DocumentBuilderFactory factory =
                DocumentBuilderFactory.newInstance();
                DocumentBuilder builder = null;
               
                try {
                        builder = factory.newDocumentBuilder();
                } catch (ParserConfigurationException e) {
                        e.printStackTrace();
                }
       
                Document doc = null;
       
                try {
                        doc = builder.parse(configFile);
                } catch (SAXException e) {
                        e.printStackTrace();
                } catch (IOException e) {
                        e.printStackTrace();
                }
        doc.getDocumentElement().normalize();
       
        NodeList nodes = doc.getElementsByTagName("window");
        for (int i = 0; i < nodes.getLength(); i++) {
           Node mynode = nodes.item(i);
           System.out.println("Property = " + mynode.getNodeName());
           
           if (mynode.getNodeType() == Node.ELEMENT_NODE) {
               Element myelement = (Element) mynode;

               System.out.println("Theme = " + myelement.getElementsByTagName("theme").item(0).getTextContent());
               System.out.println("Fullscreen = " + myelement.getElementsByTagName("fullscreen").item(0).getTextContent());
               System.out.println("Icon set = " + myelement.getElementsByTagName("icons").item(0).getTextContent());
           } // close if
        } // close for
    } // close method
} //close class

Updating XML with Java

From time to time, a user is going to change a preference. The org.w3c.dom libraries can update the contents of an XML element; you only have to select the XML element the same way you did when reading it. Instead of using the .getTextContent method, you use the .setTextContent method:

updatePref = myelement.getElementsByTagName("fullscreen").item(0);
updatePref.setTextContent("1");

System.out.println("Updated fullscreen to " + myelement.getElementsByTagName("fullscreen").item(0).getTextContent());  

This changes the XML document in your application's memory, but it doesn't write the data back to the drive. Using a combination of javax and w3c libraries, you can place your ingested XML back into your configuration file:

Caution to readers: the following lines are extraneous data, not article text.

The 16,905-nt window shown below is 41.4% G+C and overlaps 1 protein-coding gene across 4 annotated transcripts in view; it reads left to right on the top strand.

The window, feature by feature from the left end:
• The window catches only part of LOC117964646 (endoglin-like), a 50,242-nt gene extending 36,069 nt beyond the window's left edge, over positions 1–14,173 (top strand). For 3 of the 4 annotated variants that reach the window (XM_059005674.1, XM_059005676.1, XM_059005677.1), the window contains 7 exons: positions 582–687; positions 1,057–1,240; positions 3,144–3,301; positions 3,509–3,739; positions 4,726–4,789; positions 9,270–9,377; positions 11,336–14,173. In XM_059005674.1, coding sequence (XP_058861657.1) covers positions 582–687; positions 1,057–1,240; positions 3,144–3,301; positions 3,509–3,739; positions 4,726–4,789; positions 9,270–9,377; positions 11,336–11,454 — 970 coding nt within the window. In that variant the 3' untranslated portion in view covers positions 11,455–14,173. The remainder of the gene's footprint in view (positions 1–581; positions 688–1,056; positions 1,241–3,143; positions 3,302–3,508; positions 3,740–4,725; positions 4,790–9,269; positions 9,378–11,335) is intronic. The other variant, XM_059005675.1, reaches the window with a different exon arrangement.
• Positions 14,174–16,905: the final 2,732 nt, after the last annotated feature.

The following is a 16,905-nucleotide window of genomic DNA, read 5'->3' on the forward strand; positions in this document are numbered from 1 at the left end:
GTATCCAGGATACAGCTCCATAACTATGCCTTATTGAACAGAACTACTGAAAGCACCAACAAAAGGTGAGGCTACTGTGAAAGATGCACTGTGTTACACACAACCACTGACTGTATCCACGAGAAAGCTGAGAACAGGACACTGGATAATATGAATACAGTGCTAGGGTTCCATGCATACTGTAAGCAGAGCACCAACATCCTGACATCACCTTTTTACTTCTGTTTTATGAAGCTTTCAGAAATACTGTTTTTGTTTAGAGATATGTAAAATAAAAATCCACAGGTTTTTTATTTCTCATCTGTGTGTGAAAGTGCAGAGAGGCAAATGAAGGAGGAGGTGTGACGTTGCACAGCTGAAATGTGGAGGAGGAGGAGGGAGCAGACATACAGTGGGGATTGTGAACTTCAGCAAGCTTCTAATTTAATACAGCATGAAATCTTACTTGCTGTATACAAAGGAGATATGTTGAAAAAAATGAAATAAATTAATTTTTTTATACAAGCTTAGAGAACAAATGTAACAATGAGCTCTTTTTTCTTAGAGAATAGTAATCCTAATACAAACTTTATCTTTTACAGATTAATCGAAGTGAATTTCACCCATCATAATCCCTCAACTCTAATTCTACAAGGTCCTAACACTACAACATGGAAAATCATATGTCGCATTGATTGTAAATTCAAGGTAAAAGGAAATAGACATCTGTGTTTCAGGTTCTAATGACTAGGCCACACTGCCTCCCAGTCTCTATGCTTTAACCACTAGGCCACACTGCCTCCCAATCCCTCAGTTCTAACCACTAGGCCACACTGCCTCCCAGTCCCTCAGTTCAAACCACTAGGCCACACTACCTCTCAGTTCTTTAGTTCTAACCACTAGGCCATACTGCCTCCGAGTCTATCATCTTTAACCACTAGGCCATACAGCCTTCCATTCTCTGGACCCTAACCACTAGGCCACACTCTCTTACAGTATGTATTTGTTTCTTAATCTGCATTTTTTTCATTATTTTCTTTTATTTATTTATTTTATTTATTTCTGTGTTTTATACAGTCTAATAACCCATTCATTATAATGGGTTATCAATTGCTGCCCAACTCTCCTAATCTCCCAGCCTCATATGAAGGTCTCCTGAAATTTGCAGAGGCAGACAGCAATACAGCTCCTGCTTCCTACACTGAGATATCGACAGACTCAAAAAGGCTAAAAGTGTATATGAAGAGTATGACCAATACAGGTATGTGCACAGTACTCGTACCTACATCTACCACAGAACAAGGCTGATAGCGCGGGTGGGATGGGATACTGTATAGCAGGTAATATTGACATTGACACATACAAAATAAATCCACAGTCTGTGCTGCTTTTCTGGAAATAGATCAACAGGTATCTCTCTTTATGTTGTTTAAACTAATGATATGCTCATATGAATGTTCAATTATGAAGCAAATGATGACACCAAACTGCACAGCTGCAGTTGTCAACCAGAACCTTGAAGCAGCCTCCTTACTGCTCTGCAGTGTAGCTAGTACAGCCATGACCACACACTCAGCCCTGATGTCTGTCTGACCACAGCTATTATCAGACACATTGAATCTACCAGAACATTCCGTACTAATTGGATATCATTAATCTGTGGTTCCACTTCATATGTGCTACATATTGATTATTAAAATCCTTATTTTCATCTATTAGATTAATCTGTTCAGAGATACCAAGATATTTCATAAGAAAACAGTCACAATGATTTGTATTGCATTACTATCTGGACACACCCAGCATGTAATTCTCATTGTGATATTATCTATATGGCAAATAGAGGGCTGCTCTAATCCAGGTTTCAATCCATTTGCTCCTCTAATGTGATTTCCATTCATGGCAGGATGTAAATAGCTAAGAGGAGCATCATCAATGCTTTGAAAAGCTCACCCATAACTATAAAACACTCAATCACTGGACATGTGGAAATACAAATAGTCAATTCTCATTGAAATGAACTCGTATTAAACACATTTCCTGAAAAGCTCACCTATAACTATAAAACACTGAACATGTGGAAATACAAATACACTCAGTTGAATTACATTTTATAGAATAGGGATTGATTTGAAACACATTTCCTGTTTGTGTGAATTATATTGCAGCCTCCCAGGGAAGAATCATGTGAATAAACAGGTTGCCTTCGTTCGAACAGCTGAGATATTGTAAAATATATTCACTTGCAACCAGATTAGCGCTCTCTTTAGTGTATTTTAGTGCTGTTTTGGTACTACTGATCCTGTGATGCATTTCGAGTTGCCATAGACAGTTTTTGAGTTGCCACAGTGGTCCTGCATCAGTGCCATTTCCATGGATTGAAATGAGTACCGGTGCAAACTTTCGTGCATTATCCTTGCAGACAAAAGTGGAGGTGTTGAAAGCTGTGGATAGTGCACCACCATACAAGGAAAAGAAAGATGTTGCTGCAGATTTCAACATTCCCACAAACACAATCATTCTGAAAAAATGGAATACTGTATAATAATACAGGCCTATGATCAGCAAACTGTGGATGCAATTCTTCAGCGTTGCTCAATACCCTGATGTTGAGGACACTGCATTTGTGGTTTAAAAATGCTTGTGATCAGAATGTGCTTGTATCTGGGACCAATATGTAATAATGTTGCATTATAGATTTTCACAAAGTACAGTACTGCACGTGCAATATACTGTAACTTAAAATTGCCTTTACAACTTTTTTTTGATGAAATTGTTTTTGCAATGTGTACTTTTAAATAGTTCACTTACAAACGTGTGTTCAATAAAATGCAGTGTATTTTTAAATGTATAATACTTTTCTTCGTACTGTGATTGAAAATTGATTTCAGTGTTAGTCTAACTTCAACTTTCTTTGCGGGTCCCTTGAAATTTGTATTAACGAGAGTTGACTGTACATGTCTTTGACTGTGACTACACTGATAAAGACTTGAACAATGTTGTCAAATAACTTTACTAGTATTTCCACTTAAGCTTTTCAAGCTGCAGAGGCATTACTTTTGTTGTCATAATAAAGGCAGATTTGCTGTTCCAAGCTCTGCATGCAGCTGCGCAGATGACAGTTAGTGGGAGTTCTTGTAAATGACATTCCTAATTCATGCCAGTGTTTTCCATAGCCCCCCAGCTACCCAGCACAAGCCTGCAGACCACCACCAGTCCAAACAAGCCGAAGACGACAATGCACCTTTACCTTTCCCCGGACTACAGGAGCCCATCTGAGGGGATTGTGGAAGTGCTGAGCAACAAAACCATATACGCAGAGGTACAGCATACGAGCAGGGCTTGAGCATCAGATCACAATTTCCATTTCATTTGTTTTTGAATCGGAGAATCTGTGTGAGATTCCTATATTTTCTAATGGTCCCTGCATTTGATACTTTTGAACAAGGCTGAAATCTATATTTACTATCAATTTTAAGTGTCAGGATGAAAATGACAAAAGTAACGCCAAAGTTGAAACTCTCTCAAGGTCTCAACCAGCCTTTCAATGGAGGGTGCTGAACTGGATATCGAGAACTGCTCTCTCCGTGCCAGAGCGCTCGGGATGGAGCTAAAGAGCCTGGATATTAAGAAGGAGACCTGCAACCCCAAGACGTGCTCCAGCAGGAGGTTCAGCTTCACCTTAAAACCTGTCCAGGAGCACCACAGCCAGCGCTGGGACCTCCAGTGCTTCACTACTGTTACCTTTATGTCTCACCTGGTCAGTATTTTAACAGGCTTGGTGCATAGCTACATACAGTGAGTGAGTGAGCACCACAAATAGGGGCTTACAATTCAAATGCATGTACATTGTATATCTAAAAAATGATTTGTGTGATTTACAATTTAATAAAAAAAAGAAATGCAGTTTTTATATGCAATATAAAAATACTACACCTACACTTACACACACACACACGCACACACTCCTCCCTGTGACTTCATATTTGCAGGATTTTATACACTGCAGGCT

TransformerFactory transformerFactory = TransformerFactory.newInstance();

Transformer xtransform;
xtransform = transformerFactory.newTransformer();

DOMSource mydom = new DOMSource(doc);
StreamResult streamResult = new StreamResult(configFile);

xtransform.transform(mydom, streamResult);

This silently overwrites the previous configuration file with transformed data.

Here's the full code, complete with the updater:

package myConfigParser;

import java.io.File;
import java.io.IOException;
import java.nio.file.Path;
import java.nio.file.Paths;

import javax.xml.parsers.DocumentBuilder;
import javax.xml.parsers.DocumentBuilderFactory;
import javax.xml.parsers.ParserConfigurationException;
import javax.xml.transform.Transformer;
import javax.xml.transform.TransformerException;
import javax.xml.transform.TransformerFactory;
import javax.xml.transform.dom.DOMSource;
import javax.xml.transform.stream.StreamResult;

import org.w3c.dom.Document;
import org.w3c.dom.Element;
import org.w3c.dom.Node;
import org.w3c.dom.NodeList;
import org.xml.sax.SAXException;

public class ConfigParser {

        public static void main(String[] args) {
                Path configPath = Paths.get(System.getProperty("user.home"), ".config", "DemoXMLParser");
                File configFile = new File(configPath.toString(), "myconfig.xml");
                DocumentBuilderFactory factory =
                DocumentBuilderFactory.newInstance();
                DocumentBuilder builder = null;
               
                try {